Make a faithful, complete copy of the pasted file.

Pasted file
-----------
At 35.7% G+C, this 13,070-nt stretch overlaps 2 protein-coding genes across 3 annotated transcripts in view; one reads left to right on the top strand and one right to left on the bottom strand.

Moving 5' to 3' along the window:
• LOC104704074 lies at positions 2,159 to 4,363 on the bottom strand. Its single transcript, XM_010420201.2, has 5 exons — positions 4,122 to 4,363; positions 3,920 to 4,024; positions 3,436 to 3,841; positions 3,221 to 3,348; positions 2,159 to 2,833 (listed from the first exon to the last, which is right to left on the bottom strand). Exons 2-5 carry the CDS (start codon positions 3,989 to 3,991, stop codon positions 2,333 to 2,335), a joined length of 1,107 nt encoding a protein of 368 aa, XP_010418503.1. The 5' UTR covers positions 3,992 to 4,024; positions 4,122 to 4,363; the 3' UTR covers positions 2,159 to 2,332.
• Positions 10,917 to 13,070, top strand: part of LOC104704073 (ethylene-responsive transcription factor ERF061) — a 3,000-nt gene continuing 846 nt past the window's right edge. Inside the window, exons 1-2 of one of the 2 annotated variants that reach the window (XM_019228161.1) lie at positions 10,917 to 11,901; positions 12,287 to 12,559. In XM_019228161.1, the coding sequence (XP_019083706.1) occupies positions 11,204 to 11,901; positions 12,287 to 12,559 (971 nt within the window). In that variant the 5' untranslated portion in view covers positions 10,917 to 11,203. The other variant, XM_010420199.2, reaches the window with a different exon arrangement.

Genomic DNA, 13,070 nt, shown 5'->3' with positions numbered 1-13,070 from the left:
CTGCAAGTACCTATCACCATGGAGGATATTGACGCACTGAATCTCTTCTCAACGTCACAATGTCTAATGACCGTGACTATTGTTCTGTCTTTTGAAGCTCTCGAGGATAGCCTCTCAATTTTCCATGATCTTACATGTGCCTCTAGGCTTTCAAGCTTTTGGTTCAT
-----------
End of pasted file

At 35.7% G+C, this 13,070-nt stretch overlaps 2 protein-coding genes across 3 annotated transcripts in view; one reads left to right on the top strand and one right to left on the bottom strand.

Moving 5' to 3' along the window:
• LOC104704074 lies at positions 2,159 to 4,363 on the bottom strand. Its single transcript, XM_010420201.2, has 5 exons — positions 4,122 to 4,363; positions 3,920 to 4,024; positions 3,436 to 3,841; positions 3,221 to 3,348; positions 2,159 to 2,833 (listed from the first exon to the last, which is right to left on the bottom strand). Exons 2-5 carry the CDS (start codon positions 3,989 to 3,991, stop codon positions 2,333 to 2,335), a joined length of 1,107 nt encoding a protein of 368 aa, XP_010418503.1. The 5' UTR covers positions 3,992 to 4,024; positions 4,122 to 4,363; the 3' UTR covers positions 2,159 to 2,332.
• Positions 10,917 to 13,070, top strand: part of LOC104704073 (ethylene-responsive transcription factor ERF061) — a 3,000-nt gene continuing 846 nt past the window's right edge. Inside the window, exons 1-2 of one of the 2 annotated variants that reach the window (XM_019228161.1) lie at positions 10,917 to 11,901; positions 12,287 to 12,559. In XM_019228161.1, the coding sequence (XP_019083706.1) occupies positions 11,204 to 11,901; positions 12,287 to 12,559 (971 nt within the window). In that variant the 5' untranslated portion in view covers positions 10,917 to 11,203. The other variant, XM_010420199.2, reaches the window with a different exon arrangement.

Genomic DNA, 13,070 nt, shown 5'->3' with positions numbered 1-13,070 from the left:
CTGCAAGTACCTATCACCATGGAGGATATTGACGCACTGAATCTCTTCTCAACGTCACAATGTCTAATGACCGTGACTATTGTTCTGTCTTTTGAAGCTCTCGAGGATAGCCTCTCAATTTTCCATGATCTTACATGTGCCTCTAGGCTTTCAAGCTTTTGGTTCAT